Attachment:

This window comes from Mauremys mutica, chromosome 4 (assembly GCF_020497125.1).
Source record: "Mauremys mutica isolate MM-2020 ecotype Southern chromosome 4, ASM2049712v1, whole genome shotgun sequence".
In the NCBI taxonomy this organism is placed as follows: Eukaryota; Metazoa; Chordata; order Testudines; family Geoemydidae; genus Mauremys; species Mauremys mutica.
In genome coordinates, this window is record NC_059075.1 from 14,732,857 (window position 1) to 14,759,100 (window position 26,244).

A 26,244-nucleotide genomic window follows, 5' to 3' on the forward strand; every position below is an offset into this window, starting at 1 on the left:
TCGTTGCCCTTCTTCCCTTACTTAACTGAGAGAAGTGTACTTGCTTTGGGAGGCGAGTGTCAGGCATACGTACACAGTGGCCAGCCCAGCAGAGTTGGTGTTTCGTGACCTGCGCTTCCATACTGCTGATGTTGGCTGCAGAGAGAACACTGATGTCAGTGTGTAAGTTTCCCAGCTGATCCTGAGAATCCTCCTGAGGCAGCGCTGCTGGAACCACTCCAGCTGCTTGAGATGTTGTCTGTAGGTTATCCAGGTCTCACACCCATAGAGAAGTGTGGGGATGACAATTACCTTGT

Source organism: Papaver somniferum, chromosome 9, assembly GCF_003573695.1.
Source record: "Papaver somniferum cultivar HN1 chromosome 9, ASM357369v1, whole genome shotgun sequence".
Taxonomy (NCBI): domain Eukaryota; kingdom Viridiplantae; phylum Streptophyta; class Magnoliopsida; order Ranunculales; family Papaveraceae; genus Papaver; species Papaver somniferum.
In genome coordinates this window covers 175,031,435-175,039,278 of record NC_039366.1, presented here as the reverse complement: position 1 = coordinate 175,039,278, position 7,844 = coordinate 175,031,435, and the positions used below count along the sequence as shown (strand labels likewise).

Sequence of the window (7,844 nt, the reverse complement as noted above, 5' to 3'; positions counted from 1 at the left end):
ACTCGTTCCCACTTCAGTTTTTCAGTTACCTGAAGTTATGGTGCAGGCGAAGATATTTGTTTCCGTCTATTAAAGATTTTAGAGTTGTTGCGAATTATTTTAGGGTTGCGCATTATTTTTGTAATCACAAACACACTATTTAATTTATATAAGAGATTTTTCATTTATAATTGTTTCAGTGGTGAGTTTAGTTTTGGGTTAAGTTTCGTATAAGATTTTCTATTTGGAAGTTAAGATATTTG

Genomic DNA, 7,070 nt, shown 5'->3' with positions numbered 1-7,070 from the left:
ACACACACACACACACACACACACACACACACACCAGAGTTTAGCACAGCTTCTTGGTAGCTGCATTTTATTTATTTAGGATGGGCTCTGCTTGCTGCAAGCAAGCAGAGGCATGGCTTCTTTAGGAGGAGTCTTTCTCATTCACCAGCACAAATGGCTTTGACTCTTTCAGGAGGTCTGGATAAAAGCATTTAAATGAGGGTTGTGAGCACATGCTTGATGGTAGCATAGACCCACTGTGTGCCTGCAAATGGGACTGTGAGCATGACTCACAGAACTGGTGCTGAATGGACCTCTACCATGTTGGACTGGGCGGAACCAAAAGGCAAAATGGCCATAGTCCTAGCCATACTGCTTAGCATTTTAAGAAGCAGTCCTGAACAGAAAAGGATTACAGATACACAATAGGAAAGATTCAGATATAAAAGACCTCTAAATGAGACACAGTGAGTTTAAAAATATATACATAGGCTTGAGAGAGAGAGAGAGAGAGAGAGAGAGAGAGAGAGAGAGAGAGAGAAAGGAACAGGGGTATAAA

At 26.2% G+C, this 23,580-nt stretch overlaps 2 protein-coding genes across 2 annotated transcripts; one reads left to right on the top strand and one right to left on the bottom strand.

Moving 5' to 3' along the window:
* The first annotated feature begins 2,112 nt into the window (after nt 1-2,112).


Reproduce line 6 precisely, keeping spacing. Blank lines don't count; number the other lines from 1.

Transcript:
TCGTTGCCCTTCTTCCCTTACTTAACTGAGAGAAGTGTACTTGCTTTGGGAGGCGAGTGTCAGGCATACGTACACAGTGGCCAGCCCAGCAGAGTTGGTGTTTCGTGACCTGCGCTTCCATACTGCTGATGTTGGCTGCAGAGAGAACACTGATGTCAGTGTGTAAGTTTCCCAGCTGATCCTGAGAATCCTCCTGAGGCAGCGCTGCTGGAACCACTCCAGCTGCTTGAGATGTTGTCTGTAGGTTATCCAGGTCTCACACCCATAGAGAAGTGTGGGGATGACAATTACCTTGT